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A campaign is helping youth not go hungry with the help of local restaurants

A Black man wearing a dark t-shirt and jeans gestures the peace sign and smiles while standing at a diner counter in a restaurant next to a poster that says "All Youth Can Eat."
Mayowa Aina
Kwabi Amoah-Forson stands next to a poster promoting his All Youth Can Eat campaign at Southern Kitchen in Tacoma on Tuesday, July 2, 2024.

Kwabi Amoah-Forson is known around Tacoma as a local humanitarian. He gathered and gave out thousands of pairs of socks to people experiencing homelessness and thousands of books to kids and adults. His current venture: getting meals to hungry students.

“It's a mission to attempt to address hunger anywhere,” Amoah-Forson said. “From July 1 to September 1, on every single day of the week, there's a restaurant where youth can eat for free.”

The campaign is called All Youth Can Eat. This is the third year Amoah-Forson is running it, and this year it’s grown to include Tacoma and Seattle and expanded to include college students.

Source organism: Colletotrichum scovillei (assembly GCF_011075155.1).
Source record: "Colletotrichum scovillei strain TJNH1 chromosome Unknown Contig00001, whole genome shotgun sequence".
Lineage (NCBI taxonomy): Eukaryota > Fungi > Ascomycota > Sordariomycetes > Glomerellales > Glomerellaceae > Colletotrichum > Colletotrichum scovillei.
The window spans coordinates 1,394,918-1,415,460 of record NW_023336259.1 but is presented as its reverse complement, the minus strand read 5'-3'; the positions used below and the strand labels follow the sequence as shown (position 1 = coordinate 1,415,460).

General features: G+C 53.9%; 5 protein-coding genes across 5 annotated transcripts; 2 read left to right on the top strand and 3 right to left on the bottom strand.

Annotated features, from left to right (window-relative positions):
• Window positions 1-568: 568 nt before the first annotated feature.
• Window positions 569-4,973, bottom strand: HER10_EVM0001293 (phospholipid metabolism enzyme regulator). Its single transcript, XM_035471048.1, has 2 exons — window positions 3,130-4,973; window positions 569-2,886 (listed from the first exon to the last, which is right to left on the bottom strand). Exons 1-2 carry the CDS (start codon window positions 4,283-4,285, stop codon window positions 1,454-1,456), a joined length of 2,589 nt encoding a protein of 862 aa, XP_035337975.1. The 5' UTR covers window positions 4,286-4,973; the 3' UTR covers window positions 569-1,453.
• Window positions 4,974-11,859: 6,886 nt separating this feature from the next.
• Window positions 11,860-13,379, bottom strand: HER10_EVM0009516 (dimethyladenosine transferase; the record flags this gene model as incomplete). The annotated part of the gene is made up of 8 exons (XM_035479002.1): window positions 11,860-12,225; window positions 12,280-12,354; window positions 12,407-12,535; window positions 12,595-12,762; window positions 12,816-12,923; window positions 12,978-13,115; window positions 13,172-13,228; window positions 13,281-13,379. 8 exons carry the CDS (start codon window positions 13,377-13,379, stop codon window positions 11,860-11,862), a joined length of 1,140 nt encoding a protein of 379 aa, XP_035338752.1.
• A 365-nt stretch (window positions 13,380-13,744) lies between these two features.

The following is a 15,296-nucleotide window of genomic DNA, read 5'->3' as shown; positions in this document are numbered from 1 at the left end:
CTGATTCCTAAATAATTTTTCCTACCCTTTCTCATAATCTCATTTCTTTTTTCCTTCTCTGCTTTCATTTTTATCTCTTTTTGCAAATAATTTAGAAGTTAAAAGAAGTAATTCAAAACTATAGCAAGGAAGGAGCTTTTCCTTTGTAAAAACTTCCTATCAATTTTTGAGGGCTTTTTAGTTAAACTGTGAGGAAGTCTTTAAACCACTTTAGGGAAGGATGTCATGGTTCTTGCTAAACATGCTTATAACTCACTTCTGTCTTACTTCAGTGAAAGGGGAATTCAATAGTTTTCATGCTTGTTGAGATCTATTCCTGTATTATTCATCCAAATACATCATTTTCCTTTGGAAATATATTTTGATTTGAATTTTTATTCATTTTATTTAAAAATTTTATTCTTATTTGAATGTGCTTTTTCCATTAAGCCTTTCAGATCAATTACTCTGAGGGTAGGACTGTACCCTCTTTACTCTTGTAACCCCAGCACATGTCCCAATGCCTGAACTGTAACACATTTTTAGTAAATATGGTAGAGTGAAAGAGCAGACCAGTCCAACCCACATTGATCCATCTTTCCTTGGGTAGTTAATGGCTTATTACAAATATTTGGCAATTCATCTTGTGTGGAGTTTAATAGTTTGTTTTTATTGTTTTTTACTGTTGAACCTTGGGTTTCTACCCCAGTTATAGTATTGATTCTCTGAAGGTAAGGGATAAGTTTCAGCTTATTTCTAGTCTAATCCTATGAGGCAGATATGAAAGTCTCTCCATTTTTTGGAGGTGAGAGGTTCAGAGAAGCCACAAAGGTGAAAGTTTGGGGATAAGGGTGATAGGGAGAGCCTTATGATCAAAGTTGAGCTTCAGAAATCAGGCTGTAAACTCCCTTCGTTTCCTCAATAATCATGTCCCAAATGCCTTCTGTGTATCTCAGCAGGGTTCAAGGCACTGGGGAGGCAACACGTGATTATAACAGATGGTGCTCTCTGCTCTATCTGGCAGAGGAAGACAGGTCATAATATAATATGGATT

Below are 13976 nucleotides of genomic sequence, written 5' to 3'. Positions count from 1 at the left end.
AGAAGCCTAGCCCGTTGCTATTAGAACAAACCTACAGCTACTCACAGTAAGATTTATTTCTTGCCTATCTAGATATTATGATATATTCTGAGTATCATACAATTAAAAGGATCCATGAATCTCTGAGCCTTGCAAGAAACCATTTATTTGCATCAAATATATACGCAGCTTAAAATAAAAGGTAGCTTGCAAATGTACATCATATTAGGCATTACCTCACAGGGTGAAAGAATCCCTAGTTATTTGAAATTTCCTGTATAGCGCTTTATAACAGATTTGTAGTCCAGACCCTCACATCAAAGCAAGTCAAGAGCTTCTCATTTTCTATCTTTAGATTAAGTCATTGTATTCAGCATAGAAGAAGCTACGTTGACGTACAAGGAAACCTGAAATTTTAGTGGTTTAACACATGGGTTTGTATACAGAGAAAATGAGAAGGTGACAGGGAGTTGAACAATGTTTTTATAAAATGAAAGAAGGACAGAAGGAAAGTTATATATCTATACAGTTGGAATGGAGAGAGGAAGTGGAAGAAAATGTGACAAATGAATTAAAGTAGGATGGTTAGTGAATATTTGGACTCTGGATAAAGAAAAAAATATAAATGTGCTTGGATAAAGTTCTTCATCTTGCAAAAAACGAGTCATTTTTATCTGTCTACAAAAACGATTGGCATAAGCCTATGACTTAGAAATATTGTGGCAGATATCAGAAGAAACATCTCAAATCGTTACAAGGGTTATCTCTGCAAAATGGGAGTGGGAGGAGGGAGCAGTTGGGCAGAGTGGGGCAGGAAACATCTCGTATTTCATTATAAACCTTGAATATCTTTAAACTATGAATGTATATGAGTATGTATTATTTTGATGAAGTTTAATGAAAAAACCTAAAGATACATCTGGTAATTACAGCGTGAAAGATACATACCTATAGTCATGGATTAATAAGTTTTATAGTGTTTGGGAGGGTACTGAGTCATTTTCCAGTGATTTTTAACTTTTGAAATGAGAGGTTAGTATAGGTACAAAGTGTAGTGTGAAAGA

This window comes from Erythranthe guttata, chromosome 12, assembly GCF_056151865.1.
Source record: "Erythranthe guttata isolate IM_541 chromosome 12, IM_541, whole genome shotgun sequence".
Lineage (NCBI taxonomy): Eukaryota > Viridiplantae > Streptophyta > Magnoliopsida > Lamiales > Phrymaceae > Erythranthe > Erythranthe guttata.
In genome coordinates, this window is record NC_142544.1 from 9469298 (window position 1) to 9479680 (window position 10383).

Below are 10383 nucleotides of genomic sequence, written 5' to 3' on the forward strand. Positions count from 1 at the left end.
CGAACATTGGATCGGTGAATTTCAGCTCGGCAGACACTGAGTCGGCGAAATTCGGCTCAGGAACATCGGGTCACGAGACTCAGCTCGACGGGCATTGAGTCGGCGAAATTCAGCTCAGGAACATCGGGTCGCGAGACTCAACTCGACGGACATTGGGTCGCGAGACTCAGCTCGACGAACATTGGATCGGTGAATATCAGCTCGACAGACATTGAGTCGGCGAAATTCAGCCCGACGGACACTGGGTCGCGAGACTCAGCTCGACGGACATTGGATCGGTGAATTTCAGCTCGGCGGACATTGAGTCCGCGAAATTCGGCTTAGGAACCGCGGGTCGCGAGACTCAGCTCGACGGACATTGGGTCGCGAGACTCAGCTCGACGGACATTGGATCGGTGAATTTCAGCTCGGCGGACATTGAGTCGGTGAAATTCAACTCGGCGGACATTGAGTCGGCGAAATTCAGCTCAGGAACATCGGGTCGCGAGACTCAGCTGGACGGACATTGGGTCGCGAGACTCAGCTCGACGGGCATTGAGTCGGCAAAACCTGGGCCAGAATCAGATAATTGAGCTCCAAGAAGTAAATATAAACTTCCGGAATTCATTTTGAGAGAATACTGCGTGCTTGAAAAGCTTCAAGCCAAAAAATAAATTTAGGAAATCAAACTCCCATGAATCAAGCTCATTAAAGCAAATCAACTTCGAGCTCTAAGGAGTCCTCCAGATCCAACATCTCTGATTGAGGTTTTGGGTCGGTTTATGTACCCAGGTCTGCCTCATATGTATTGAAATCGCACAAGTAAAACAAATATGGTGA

Restaurants have fed more than 3000 students over the past two summers, according to Amoah-Forson. This year, 13 different restaurants across the region are participating.

Gloria Martin owns Southern Kitchen, right across from Hilltop Heritage Middle School. She said they nearly ran out of food on the first day of the campaign.

“We had a line out the door today. So that tells you, you know, how effective he is,” said Martin.

Many schools and nonprofits run summer food programs for students who rely on school for a hot meal at least once a day. One in six children in Washington is facing hunger according to the organization Feeding America. Amoah-Forson said this is a problem that can be solved within the community.

“We have enough power, we have enough money, in the private sector to feed everyone.”

Amoah-Forson hopes to expand the campaign to more cities and begin serving senior citizens as well.

“We need innovations and inventions that are going to transcend humanity,” Amoah-Forson said. “It really behooves us to invest in those who are disenfranchised for the greater good of ourselves. And the world.”

Find out more about participating restaurant dates, times, and eligibility at

Produced with assistance from the Public Media Journalists Association Editor Corps funded by the Corporation for Public Broadcasting, a private corporation funded by the American people.

Mayowa Aina covers cost-of-living and affordability issues in Western Washington. She focuses on how people do (or don't) make ends meet, impacts on residents' earning potential and proposed solutions for supporting people living at the margins of our community. Get in touch with her by emailing